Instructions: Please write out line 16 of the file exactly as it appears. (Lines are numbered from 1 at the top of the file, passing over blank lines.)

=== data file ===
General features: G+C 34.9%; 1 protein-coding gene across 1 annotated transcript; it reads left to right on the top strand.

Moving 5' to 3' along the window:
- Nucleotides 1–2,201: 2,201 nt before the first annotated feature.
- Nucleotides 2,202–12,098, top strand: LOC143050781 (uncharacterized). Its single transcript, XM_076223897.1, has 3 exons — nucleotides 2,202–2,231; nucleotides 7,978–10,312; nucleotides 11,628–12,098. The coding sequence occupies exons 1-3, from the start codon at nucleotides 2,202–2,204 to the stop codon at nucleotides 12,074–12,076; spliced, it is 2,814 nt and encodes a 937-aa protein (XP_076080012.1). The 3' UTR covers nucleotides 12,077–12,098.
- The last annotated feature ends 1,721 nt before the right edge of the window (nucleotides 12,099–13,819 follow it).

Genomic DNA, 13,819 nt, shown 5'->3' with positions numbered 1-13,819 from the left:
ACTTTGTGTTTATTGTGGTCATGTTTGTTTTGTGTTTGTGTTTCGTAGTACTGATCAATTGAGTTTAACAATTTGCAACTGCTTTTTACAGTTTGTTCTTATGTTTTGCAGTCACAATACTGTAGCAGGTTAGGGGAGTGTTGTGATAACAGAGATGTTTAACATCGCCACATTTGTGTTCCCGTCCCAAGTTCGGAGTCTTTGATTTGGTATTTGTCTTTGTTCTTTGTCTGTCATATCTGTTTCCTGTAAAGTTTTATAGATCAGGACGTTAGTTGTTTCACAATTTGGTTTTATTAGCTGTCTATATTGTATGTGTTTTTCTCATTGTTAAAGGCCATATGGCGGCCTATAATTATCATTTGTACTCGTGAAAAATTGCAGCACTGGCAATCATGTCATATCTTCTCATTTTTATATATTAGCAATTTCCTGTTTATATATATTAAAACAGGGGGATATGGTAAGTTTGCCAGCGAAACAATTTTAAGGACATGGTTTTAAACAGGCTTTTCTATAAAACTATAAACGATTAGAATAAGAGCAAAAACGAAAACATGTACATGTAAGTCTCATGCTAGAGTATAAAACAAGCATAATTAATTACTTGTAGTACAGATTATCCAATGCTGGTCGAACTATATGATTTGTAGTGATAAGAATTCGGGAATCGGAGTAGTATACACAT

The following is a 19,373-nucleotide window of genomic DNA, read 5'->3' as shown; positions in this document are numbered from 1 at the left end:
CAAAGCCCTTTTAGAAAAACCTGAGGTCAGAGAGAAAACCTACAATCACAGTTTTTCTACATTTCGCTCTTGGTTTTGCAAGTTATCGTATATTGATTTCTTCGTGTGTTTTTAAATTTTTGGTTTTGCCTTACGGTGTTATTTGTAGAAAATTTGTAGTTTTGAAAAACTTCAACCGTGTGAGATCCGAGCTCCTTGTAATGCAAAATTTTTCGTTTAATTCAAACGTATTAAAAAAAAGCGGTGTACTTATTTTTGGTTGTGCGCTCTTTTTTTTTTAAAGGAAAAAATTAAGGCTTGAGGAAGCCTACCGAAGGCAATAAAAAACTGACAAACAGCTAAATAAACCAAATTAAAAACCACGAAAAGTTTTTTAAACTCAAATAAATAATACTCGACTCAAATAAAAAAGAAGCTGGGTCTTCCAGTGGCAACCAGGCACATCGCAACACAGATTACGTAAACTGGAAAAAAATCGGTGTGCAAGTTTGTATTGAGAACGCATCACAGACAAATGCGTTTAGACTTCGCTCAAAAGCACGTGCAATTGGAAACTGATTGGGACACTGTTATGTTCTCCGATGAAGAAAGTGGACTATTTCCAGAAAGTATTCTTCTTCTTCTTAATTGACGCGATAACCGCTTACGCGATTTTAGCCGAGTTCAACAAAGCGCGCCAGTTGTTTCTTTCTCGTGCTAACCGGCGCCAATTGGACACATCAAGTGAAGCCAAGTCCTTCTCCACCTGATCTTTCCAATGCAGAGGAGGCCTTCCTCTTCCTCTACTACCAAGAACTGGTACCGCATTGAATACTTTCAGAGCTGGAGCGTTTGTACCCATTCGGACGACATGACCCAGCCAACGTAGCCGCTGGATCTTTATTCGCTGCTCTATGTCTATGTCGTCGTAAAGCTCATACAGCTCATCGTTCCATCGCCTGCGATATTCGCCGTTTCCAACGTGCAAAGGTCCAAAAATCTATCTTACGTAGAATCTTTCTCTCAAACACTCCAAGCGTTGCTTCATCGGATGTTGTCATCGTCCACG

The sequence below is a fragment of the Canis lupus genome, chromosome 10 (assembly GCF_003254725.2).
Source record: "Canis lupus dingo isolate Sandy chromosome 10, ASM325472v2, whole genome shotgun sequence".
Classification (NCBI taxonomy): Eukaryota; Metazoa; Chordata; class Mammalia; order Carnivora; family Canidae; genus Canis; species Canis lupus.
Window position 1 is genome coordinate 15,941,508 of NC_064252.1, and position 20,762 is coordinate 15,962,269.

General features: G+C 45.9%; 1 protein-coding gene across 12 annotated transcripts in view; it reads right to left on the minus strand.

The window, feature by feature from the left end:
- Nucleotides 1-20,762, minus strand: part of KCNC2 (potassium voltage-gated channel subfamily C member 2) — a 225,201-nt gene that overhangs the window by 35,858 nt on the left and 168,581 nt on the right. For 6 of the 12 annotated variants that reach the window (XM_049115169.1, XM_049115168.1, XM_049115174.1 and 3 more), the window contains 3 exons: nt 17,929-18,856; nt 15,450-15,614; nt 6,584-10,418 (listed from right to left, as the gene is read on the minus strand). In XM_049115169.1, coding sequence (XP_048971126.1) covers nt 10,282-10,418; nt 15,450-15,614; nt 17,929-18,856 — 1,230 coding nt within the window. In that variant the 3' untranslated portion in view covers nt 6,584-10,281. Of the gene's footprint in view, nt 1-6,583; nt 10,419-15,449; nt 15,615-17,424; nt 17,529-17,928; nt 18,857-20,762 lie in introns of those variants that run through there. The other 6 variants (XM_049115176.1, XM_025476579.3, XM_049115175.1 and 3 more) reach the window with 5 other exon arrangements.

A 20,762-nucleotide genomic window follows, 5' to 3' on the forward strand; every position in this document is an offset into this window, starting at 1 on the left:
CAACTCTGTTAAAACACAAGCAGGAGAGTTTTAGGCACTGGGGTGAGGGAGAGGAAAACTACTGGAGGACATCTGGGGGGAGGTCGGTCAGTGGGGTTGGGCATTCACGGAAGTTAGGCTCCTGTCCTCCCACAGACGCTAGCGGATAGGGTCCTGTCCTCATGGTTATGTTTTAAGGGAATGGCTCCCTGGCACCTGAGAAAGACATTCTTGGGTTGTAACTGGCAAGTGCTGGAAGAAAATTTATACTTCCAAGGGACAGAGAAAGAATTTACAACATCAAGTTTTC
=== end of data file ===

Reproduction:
- Nucleotides 1-20,762, minus strand: part of KCNC2 (potassium voltage-gated channel subfamily C member 2) — a 225,201-nt gene that overhangs the window by 35,858 nt on the left and 168,581 nt on the right. For 6 of the 12 annotated variants that reach the window (XM_049115169.1, XM_049115168.1, XM_049115174.1 and 3 more), the window contains 3 exons: nt 17,929-18,856; nt 15,450-15,614; nt 6,584-10,418 (listed from right to left, as the gene is read on the minus strand). In XM_049115169.1, coding sequence (XP_048971126.1) covers nt 10,282-10,418; nt 15,450-15,614; nt 17,929-18,856 — 1,230 coding nt within the window. In that variant the 3' untranslated portion in view covers nt 6,584-10,281. Of the gene's footprint in view, nt 1-6,583; nt 10,419-15,449; nt 15,615-17,424; nt 17,529-17,928; nt 18,857-20,762 lie in introns of those variants that run through there. The other 6 variants (XM_049115176.1, XM_025476579.3, XM_049115175.1 and 3 more) reach the window with 5 other exon arrangements.